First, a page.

Henry’s interest in her dated back several months. He visited her family home at Wolf Hall in Wiltshire in the autumn of 1535 and by the following spring, was showing a clear interest in Jane whose ambitious brothers were already rising in favour at court. Within twenty four hours of Anne’s execution, Jane was betrothed to Henry and they married on May 30th 1536 in the Queen’s’ Closet at Whitehall Palace, London. Jane gave birth to a son, Edward, on October 12th 1537 but died of complications on October 24th. She was buried at St. George’s Chapel, Windsor where Henry was eventually laid to rest beside her.

Anne of Cleves, January 1540

Another bride, another small ceremony. Henry VIII famously thought better of his fourth marriage before it had even happened but diplomatic links meant that he and Anne of Cleves had little choice but to say ‘I do’ to one another in a low key ceremony at the Palace of Placentia in Greenwich on January 6th 1540. Henry famously spoke the next morning of not consummating the marriage and within weeks he was looking for a way to end the union.

Anne agreed to an annulment and the marriage was dissolved on July 9th 1540 with the bride receiving a rather generous settlement. Anne lived longer than any of Henry’s other wives, dying in 1557, a full ten years after her one time husband.

Catherine Howard, July 1540

The man who arranged Henry’s marriage to Anne of Cleves, Thomas Cromwell, paid with his life. Attainted for treason, he was executed on July 28th 1540 but Henry had other things on his mind. For that was also the date of his fifth wedding.

The king, now in his forties, had first set eyes on his new bride as she acted as lady in waiting to Anne of Cleves. Catherine was just a teenager and a relation of the Duke of Norfolk. Henry was soon besotted and hastened to arrange a private wedding to Catherine at Oatlands Palace in Surrey. The marriage was made public on August 8th 1540 and Henry made no secret of his passion for his new queen. However, in November 1541, she was accused of adultery and was executed on February 13th 1542 at the Tower of London.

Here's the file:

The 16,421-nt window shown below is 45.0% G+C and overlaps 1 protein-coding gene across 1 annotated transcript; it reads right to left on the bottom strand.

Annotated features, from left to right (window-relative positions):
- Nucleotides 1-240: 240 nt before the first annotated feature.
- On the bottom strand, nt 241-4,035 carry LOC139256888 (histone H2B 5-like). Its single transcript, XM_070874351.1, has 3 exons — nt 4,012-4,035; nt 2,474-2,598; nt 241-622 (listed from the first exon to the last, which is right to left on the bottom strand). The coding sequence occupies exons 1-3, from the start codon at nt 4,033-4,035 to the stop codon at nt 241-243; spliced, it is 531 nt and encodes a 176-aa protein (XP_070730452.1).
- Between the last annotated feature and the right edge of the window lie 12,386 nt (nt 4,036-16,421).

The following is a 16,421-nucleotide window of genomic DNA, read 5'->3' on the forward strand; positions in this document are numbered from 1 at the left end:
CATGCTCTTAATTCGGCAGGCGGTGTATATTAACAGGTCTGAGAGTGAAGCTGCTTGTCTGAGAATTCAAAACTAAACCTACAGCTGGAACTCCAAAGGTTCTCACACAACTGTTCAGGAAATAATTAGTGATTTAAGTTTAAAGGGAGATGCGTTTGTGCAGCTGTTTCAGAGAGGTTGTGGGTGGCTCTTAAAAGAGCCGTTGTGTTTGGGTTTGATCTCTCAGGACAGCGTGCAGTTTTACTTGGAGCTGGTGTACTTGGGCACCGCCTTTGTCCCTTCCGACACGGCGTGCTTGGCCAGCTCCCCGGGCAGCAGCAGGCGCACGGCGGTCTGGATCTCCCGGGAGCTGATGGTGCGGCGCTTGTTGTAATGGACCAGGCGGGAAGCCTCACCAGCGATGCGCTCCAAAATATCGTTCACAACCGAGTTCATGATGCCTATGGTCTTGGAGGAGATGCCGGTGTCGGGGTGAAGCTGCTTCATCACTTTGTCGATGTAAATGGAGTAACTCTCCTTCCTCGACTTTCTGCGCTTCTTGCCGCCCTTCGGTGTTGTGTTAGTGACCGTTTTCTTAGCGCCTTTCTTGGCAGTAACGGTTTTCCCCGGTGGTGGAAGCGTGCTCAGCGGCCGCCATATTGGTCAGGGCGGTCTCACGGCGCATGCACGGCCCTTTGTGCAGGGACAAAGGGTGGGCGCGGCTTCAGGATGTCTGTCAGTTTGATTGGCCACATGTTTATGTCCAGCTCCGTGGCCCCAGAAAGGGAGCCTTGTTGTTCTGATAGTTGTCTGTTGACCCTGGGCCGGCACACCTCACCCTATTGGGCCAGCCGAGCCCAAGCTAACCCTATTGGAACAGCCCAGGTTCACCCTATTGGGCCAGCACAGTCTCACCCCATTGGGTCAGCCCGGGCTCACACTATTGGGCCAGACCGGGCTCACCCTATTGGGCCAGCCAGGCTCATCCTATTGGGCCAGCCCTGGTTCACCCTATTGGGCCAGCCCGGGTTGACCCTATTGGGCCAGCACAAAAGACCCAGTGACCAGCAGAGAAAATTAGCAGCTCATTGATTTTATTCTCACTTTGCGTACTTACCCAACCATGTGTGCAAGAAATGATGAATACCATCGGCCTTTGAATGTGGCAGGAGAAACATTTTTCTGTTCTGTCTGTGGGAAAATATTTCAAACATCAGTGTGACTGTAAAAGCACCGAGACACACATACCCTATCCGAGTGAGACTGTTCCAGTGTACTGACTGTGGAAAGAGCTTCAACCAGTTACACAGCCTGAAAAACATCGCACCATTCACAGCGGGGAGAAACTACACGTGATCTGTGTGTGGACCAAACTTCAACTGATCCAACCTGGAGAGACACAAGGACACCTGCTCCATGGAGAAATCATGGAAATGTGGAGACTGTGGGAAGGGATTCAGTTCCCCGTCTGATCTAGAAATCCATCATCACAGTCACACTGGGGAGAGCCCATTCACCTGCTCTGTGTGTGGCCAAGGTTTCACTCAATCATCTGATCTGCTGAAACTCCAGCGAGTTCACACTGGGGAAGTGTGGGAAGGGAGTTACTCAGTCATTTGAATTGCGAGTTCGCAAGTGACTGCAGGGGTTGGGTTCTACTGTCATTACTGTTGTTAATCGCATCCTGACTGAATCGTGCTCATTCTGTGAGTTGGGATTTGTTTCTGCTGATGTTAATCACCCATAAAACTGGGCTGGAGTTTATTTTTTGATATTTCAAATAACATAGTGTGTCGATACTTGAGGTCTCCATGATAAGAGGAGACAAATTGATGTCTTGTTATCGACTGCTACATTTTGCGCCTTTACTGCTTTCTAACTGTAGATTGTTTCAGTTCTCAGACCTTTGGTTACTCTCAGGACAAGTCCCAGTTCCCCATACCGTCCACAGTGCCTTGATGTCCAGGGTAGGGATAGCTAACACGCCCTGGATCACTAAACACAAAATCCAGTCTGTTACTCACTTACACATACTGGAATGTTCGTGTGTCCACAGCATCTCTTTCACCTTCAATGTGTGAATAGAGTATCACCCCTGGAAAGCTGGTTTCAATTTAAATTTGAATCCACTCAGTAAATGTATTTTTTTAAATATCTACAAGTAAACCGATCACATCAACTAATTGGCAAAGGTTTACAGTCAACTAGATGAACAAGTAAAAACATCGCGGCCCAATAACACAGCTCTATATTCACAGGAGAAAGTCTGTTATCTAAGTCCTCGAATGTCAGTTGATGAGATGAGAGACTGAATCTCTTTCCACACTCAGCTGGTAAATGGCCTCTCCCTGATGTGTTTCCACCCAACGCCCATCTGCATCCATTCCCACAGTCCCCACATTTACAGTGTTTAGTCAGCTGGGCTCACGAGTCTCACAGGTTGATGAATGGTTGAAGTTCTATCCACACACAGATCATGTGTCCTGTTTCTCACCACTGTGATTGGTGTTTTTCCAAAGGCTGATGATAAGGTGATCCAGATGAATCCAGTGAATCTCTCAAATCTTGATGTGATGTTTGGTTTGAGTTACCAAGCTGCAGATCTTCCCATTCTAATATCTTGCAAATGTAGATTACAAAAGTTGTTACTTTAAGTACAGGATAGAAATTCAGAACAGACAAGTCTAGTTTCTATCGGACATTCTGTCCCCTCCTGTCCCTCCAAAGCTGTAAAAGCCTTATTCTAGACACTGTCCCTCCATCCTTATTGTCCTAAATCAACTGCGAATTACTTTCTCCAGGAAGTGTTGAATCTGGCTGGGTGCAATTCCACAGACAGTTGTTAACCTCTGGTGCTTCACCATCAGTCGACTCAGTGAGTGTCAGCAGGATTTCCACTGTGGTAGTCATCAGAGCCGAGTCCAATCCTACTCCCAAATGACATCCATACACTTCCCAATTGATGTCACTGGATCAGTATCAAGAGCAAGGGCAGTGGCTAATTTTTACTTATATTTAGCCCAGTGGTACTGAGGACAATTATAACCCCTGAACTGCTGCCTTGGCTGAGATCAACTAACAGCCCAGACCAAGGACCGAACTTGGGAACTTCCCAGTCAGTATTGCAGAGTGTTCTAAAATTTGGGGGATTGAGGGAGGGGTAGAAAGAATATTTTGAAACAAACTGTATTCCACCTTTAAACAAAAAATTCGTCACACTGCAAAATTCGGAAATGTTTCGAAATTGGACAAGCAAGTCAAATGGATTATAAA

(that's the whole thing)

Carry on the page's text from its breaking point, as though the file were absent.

Katherine Parr, July 1543

Henry soon had another bride his sights. Katherine Parr had already had two husbands and was making plans to take another when the king intervened. He persuaded her to marry him and they wed, in another private ceremony, on July 12th 1543. This time Henry chose to say ‘I do’ at the Queen’s Closet at Hampton Court Palace.

Katherine clearly impressed her husband as he made her regent when he travelled to France in the early part of their marriage. However, she made dangerous enemies and had to talk her way out of arrest, narrowly avoiding a trip to the Tower. She was still married to Henry when he died on January 28th 1547 but wasted no time in finding another husband, marrying again within months. Katherine died on September 5th 1548, soon after giving birth to her only child.

About author

Lydia Starbuck is Associate Editor at Royal Central and the main producer and presenter of the Royal Central Podcast and Royal Central Extra. Lydia is also a pen name of June Woolerton, a journalist and writer with over twenty years experience in TV, radio, print and online. June has been a reporter, producer and editor, picking up several awards over the years. She's appeared on outlets including BBC 5 Live, BBC Radio Ulster and BBC Local Radio and has also helped set up a commercial radio station. June is also an accomplished writer with a wide range of material published online and in print. She is the author of two novels, published as e-books. She is also a marriage registrar and ceremony celebrant.